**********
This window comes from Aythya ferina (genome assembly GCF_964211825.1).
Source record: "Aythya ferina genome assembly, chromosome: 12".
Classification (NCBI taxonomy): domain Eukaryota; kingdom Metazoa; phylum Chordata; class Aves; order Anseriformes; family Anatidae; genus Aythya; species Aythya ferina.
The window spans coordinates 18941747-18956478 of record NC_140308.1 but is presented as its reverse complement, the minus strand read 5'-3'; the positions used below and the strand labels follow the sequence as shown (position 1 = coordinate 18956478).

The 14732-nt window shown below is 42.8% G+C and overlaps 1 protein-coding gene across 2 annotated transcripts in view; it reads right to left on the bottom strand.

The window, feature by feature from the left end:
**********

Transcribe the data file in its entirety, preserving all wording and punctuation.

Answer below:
This window comes from Aythya ferina (genome assembly GCF_964211825.1).
Source record: "Aythya ferina genome assembly, chromosome: 12".
Classification (NCBI taxonomy): domain Eukaryota; kingdom Metazoa; phylum Chordata; class Aves; order Anseriformes; family Anatidae; genus Aythya; species Aythya ferina.
The window spans coordinates 18941747-18956478 of record NC_140308.1 but is presented as its reverse complement, the minus strand read 5'-3'; the positions used below and the strand labels follow the sequence as shown (position 1 = coordinate 18956478).

The 14732-nt window shown below is 42.8% G+C and overlaps 1 protein-coding gene across 2 annotated transcripts in view; it reads right to left on the bottom strand.

The window, feature by feature from the left end: